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A socioecological framework for research on work and obesity in diverse urban transit operators based on gender, race, and ethnicity.

  • Author(s): Choi, BongKyoo
  • Schnall, Peter
  • Dobson, Marnie
  • Yang, Haiou
  • Baker, Dean
  • Seo, YoungJu
  • et al.
Abstract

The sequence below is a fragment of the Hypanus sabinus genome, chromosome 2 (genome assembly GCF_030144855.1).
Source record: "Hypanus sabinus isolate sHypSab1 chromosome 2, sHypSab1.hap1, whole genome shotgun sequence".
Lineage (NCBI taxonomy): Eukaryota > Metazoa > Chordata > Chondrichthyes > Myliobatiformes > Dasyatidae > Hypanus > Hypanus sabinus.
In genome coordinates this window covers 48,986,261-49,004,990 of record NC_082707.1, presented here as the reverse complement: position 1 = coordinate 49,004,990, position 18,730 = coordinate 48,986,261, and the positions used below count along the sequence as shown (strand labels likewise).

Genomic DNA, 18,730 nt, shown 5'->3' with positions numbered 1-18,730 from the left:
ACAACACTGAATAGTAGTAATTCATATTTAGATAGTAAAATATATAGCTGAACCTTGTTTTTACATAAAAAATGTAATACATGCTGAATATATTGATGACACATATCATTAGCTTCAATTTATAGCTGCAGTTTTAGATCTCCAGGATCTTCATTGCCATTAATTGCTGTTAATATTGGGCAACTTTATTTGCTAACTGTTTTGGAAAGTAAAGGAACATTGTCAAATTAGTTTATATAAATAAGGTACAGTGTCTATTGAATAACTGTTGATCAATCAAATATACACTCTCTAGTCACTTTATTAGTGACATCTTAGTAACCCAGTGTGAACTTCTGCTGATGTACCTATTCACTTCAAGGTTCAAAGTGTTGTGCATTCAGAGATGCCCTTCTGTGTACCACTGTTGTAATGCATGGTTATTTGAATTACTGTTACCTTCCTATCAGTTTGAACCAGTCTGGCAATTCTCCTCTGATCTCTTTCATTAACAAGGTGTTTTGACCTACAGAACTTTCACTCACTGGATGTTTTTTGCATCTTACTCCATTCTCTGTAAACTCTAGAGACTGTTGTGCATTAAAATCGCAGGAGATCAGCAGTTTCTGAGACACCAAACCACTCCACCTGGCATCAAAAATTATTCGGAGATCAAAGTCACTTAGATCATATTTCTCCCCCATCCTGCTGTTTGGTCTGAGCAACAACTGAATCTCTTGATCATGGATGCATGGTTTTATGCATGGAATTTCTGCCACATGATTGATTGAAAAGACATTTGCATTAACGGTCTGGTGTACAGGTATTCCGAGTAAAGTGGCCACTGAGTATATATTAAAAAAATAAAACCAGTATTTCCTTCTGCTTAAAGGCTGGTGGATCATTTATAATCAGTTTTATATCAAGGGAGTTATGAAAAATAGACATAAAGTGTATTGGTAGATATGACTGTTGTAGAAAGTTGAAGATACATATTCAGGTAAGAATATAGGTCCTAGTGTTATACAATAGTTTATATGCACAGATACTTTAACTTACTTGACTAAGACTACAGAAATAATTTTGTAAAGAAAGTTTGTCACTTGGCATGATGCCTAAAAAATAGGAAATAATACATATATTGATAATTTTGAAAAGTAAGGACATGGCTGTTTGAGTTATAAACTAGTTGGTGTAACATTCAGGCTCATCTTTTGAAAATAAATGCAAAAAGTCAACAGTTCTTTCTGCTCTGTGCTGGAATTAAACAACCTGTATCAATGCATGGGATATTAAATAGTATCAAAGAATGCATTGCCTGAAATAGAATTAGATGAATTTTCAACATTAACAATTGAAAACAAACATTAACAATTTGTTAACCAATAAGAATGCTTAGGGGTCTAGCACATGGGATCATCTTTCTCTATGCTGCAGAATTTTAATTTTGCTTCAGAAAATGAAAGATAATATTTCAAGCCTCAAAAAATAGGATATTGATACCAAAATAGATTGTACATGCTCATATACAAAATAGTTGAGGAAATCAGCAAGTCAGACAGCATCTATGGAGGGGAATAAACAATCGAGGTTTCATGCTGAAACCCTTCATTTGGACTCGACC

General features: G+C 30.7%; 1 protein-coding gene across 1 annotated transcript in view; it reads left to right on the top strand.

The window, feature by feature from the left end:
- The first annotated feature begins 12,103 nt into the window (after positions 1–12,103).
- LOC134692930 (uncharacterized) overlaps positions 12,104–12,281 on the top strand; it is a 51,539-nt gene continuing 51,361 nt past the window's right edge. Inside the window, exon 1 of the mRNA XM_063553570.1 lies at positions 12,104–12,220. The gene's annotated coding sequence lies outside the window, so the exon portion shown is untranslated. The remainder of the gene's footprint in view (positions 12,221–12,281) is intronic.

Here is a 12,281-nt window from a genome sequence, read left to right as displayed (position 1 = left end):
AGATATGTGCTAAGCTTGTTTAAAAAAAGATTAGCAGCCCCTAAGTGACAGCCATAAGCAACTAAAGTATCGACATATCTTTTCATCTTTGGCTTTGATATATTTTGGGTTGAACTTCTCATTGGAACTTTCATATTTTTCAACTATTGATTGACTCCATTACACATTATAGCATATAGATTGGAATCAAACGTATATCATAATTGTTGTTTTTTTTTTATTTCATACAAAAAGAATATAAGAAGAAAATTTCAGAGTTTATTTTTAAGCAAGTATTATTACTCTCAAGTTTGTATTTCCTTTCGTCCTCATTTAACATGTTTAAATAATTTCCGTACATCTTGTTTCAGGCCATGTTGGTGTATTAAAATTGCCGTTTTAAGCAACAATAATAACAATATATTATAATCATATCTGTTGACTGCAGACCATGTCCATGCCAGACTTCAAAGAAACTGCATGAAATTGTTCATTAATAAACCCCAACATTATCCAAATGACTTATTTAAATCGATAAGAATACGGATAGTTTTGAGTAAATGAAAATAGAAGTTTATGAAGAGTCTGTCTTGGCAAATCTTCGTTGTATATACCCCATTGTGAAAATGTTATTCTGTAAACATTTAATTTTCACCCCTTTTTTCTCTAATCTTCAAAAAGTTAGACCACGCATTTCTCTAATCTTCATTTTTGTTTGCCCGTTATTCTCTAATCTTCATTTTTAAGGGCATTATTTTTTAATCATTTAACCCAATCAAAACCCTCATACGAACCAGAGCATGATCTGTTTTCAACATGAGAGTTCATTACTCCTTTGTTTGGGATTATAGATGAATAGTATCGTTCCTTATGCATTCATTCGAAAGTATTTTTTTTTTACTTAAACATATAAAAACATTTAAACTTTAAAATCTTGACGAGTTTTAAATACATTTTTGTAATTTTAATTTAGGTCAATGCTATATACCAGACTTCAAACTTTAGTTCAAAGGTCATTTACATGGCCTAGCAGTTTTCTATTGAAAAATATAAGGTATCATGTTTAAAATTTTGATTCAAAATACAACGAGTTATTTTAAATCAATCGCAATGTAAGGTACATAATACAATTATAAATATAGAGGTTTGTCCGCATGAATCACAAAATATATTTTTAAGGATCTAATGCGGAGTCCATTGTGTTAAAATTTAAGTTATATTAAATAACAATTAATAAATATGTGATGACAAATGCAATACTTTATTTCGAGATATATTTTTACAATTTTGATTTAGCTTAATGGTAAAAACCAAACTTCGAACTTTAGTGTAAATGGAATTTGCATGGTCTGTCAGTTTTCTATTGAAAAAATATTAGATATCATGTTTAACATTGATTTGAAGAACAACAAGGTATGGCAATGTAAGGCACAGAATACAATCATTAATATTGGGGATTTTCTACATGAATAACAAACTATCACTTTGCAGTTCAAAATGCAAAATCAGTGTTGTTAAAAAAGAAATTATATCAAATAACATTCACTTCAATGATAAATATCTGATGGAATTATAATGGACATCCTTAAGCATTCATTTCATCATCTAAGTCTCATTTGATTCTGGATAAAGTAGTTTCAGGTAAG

Urban transit (bus and rail) operators, totaling nearly 700,000 persons, are one of the heaviest occupational groups in the United States (US). Little is known about occupational risk factors for weight gain and obesity and their interrelationship with health-related behaviors, particularly among female minority (African Americans and Hispanics) transit operators who are at greater risk for obesity. As a step towards developing successful obesity interventions among urban transit operators, this paper aims to present a new socioecological framework for studying working conditions, chronic strain, health-related behaviors, weight gain/obesity, and obesity disparity in diverse urban transit operators based on gender, race, and ethnicity. Our framework is a synthesis of several different theories and disciplines: the resource-work load model (work stress), occupational ergonomics, the theory of intersectionality, and worksite health promotion. The framework was developed utilizing an extensive literature review, results from our on-going research on obesity, input from focus groups conducted with Los Angeles transit operators as well as interviews and meetings with transit operator stakeholders (management, unions, and worksite transit wellness program), and ride-along observations. Our hypotheses highlighted in the framework (see Fig. 1) are that adverse working conditions, largely characterized as a combination of high demands and low resources, will increase the risk for weight gain/obesity among transit operators directly through chronic strain and hypothalamic dysfunction (hyper-and hypo-activations), and indirectly through health-related behaviors and injuries/chronic severe pain. We also hypothesize that the observed increase in adiposity among female minority operators is due to their greater exposure to adverse occupational and non-occupational conditions that reflect their intersecting social identities of lower social class and being a minority woman in the US. Our proposed framework could greatly facilitate future transit worksite obesity studies by clarifying the complex and important roles of adverse working conditions in the etiology of weight gain/obesity and obesity disparity among transit operators and other working populations.

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